This report is part of CRIN's access to justice for children project, looking at the status of the Convention on the Rights of the Child (CRC) in national law, the status of children involved in legal proceedings, the legal means to challenge violations of children’s rights and the practical considerations involved in challenging violations.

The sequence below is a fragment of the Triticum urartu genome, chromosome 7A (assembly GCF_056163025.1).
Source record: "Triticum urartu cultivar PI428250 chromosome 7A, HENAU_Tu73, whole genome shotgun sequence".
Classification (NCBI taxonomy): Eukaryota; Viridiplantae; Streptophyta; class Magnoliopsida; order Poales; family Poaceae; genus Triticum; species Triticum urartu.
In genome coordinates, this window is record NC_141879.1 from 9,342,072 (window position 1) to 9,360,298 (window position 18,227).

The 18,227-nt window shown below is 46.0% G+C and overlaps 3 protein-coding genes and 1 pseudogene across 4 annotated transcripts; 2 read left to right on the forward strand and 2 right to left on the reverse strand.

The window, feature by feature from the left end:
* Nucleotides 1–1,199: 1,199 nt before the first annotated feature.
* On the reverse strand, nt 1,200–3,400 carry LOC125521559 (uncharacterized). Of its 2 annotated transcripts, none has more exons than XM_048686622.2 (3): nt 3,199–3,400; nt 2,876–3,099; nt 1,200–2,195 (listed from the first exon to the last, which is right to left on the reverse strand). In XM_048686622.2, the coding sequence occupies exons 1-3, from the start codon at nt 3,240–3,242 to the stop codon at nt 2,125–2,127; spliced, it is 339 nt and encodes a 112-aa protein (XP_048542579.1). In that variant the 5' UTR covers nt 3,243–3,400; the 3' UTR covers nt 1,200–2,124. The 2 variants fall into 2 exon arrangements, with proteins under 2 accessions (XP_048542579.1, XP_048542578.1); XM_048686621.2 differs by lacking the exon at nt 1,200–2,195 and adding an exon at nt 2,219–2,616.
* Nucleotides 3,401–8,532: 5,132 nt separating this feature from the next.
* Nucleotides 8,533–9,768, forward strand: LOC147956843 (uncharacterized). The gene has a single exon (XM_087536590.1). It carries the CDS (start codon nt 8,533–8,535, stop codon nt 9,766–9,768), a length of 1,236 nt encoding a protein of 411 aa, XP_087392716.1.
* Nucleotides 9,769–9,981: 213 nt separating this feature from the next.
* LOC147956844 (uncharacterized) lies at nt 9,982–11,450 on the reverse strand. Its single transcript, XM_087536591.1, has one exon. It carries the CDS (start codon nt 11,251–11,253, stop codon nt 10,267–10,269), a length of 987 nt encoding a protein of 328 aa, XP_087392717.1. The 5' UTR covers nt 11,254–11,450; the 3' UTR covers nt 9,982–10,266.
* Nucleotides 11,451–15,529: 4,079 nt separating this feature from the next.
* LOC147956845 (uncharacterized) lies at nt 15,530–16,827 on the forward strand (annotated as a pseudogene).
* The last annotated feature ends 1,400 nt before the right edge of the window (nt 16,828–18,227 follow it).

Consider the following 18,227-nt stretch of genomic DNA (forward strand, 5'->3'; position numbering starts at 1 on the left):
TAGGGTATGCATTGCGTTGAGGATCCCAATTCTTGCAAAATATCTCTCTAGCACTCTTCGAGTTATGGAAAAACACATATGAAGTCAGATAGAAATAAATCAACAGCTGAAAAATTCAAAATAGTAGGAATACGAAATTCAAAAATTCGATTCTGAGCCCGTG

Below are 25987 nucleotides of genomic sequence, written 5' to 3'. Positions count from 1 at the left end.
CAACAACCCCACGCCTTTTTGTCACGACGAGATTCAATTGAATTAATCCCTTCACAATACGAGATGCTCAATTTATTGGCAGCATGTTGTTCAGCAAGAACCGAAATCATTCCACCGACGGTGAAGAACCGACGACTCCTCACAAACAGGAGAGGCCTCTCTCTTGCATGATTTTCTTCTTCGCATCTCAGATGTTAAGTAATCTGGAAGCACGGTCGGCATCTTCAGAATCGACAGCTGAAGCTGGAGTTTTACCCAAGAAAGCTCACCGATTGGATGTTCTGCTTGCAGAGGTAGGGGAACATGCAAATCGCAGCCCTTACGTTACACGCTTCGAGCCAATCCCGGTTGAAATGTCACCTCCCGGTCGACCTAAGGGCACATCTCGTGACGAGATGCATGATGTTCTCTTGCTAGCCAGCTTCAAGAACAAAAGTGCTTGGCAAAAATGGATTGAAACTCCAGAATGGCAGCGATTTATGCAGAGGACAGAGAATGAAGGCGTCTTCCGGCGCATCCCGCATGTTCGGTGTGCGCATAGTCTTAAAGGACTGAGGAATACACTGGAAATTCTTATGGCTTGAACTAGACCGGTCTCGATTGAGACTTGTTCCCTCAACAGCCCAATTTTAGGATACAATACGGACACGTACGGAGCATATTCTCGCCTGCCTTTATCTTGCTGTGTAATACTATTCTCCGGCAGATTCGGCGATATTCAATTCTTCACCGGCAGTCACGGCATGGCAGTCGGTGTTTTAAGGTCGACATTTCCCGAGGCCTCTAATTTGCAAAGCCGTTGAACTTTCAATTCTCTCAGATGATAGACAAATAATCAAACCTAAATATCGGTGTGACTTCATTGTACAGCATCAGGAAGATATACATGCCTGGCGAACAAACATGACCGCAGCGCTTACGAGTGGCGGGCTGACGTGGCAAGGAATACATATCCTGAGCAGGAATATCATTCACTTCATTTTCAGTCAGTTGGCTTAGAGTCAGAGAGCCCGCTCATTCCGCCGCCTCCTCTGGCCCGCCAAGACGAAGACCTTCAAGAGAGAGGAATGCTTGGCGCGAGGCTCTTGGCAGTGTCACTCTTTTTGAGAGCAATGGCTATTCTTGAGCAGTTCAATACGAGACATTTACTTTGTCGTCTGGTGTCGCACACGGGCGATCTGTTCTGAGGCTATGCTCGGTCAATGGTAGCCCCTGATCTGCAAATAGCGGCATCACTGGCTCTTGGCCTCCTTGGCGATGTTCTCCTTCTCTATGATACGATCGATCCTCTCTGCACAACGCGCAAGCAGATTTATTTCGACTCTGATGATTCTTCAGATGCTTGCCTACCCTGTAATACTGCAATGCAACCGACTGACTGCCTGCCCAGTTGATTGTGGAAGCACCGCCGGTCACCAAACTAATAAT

The CRC is considered to be part of national law in Serbia and thus enforceable in the courts, but it has not been incorporated into the national legal system. Although civil cases may be brought on behalf of children, a child will be considered competent for litigation only within the limits of their recognised disposing capacity. Where a child is not considered so competent by the court, the case must be initiated and conducted through a legal representative. Children can, however, bring cases themselves in relation to certain matters as foreseen by the Family Act. A serious obstacle to access to justice in the country is the lack of legal aid or regulation of pro bono services, as well as the lack of any specific provisions on the standing of NGOs to bring court cases on behalf of children. Complaints concerning rights violation by administrative authorities may be submitted to the Protector of Rights, but only once all domestic remedies have been exhausted.